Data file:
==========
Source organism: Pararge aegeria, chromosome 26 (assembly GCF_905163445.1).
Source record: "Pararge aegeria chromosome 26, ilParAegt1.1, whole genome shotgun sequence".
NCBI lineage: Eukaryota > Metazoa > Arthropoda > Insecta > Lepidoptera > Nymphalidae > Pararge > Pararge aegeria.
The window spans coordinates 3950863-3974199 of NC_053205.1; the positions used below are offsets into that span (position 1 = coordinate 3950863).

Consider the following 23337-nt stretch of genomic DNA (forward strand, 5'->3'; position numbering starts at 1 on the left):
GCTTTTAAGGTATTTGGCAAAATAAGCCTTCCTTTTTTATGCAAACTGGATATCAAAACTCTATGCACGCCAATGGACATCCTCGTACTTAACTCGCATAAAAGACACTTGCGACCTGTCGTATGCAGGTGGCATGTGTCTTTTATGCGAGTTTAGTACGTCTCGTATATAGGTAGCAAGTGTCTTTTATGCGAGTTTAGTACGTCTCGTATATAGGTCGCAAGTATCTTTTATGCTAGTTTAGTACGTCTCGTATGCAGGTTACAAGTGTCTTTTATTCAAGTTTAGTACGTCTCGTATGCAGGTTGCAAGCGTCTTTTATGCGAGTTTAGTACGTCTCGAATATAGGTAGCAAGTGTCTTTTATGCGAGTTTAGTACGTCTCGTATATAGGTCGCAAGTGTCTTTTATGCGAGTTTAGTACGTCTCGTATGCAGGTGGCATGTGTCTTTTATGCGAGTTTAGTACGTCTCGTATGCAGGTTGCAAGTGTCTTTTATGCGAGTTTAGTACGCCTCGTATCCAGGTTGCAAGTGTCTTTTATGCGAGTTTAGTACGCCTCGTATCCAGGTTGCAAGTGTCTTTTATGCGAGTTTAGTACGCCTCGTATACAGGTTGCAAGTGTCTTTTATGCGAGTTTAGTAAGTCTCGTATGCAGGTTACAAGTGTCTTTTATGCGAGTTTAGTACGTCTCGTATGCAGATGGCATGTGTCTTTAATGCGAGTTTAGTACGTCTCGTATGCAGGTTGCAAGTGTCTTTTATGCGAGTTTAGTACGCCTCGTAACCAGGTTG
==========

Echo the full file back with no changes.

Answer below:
Source organism: Pararge aegeria, chromosome 26 (assembly GCF_905163445.1).
Source record: "Pararge aegeria chromosome 26, ilParAegt1.1, whole genome shotgun sequence".
NCBI lineage: Eukaryota > Metazoa > Arthropoda > Insecta > Lepidoptera > Nymphalidae > Pararge > Pararge aegeria.
The window spans coordinates 3950863-3974199 of NC_053205.1; the positions used below are offsets into that span (position 1 = coordinate 3950863).

Consider the following 23337-nt stretch of genomic DNA (forward strand, 5'->3'; position numbering starts at 1 on the left):
GCTTTTAAGGTATTTGGCAAAATAAGCCTTCCTTTTTTATGCAAACTGGATATCAAAACTCTATGCACGCCAATGGACATCCTCGTACTTAACTCGCATAAAAGACACTTGCGACCTGTCGTATGCAGGTGGCATGTGTCTTTTATGCGAGTTTAGTACGTCTCGTATATAGGTAGCAAGTGTCTTTTATGCGAGTTTAGTACGTCTCGTATATAGGTCGCAAGTATCTTTTATGCTAGTTTAGTACGTCTCGTATGCAGGTTACAAGTGTCTTTTATTCAAGTTTAGTACGTCTCGTATGCAGGTTGCAAGCGTCTTTTATGCGAGTTTAGTACGTCTCGAATATAGGTAGCAAGTGTCTTTTATGCGAGTTTAGTACGTCTCGTATATAGGTCGCAAGTGTCTTTTATGCGAGTTTAGTACGTCTCGTATGCAGGTGGCATGTGTCTTTTATGCGAGTTTAGTACGTCTCGTATGCAGGTTGCAAGTGTCTTTTATGCGAGTTTAGTACGCCTCGTATCCAGGTTGCAAGTGTCTTTTATGCGAGTTTAGTACGCCTCGTATCCAGGTTGCAAGTGTCTTTTATGCGAGTTTAGTACGCCTCGTATACAGGTTGCAAGTGTCTTTTATGCGAGTTTAGTAAGTCTCGTATGCAGGTTACAAGTGTCTTTTATGCGAGTTTAGTACGTCTCGTATGCAGATGGCATGTGTCTTTAATGCGAGTTTAGTACGTCTCGTATGCAGGTTGCAAGTGTCTTTTATGCGAGTTTAGTACGCCTCGTAACCAGGTTG